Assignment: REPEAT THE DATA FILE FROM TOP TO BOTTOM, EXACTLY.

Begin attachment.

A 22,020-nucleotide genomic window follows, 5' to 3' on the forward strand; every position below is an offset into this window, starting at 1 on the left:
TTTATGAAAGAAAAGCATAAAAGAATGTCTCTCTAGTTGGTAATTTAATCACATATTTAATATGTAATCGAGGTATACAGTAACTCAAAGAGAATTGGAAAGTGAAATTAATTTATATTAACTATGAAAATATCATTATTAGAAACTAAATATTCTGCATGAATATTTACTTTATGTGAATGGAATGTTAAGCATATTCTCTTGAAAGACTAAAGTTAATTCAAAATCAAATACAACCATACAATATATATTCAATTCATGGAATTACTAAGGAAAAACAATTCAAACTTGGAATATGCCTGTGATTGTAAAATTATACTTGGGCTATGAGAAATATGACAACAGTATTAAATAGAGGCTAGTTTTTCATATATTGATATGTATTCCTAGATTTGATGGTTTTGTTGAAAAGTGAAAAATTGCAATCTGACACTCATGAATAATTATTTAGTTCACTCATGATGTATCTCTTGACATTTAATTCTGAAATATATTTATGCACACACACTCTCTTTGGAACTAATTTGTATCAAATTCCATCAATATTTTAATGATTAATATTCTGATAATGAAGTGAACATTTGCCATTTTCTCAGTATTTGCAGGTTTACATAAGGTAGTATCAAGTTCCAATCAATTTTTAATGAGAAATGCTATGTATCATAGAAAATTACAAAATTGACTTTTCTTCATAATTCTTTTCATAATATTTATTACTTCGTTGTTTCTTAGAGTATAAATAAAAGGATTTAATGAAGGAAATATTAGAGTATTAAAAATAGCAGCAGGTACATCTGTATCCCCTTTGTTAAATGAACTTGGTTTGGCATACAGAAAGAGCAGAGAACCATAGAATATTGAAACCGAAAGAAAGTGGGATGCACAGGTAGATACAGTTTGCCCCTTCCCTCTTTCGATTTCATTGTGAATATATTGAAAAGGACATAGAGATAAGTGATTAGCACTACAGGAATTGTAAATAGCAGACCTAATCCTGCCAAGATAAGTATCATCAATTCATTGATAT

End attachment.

A 22,020-nucleotide genomic window follows, 5' to 3' on the forward strand; every position below is an offset into this window, starting at 1 on the left:
TTTATGAAAGAAAAGCATAAAAGAATGTCTCTCTAGTTGGTAATTTAATCACATATTTAATATGTAATCGAGGTATACAGTAACTCAAAGAGAATTGGAAAGTGAAATTAATTTATATTAACTATGAAAATATCATTATTAGAAACTAAATATTCTGCATGAATATTTACTTTATGTGAATGGAATGTTAAGCATATTCTCTTGAAAGACTAAAGTTAATTCAAAATCAAATACAACCATACAATATATATTCAATTCATGGAATTACTAAGGAAAAACAATTCAAACTTGGAATATGCCTGTGATTGTAAAATTATACTTGGGCTATGAGAAATATGACAACAGTATTAAATAGAGGCTAGTTTTTCATATATTGATATGTATTCCTAGATTTGATGGTTTTGTTGAAAAGTGAAAAATTGCAATCTGACACTCATGAATAATTATTTAGTTCACTCATGATGTATCTCTTGACATTTAATTCTGAAATATATTTATGCACACACACTCTCTTTGGAACTAATTTGTATCAAATTCCATCAATATTTTAATGATTAATATTCTGATAATGAAGTGAACATTTGCCATTTTCTCAGTATTTGCAGGTTTACATAAGGTAGTATCAAGTTCCAATCAATTTTTAATGAGAAATGCTATGTATCATAGAAAATTACAAAATTGACTTTTCTTCATAATTCTTTTCATAATATTTATTACTTCGTTGTTTCTTAGAGTATAAATAAAAGGATTTAATGAAGGAAATATTAGAGTATTAAAAATAGCAGCAGGTACATCTGTATCCCCTTTGTTAAATGAACTTGGTTTGGCATACAGAAAGAGCAGAGAACCATAGAATATTGAAACCGAAAGAAAGTGGGATGCACAGGTAGATACAGTTTGCCCCTTCCCTCTTTCGATTTCATTGTGAATATATTGAAAAGGACATAGAGATAAGTGATTAGCACTACAGGAATTGTAAATAGCAGACCTAATCCTGCCAAGATAAGTATCATCAATTCATTGATAT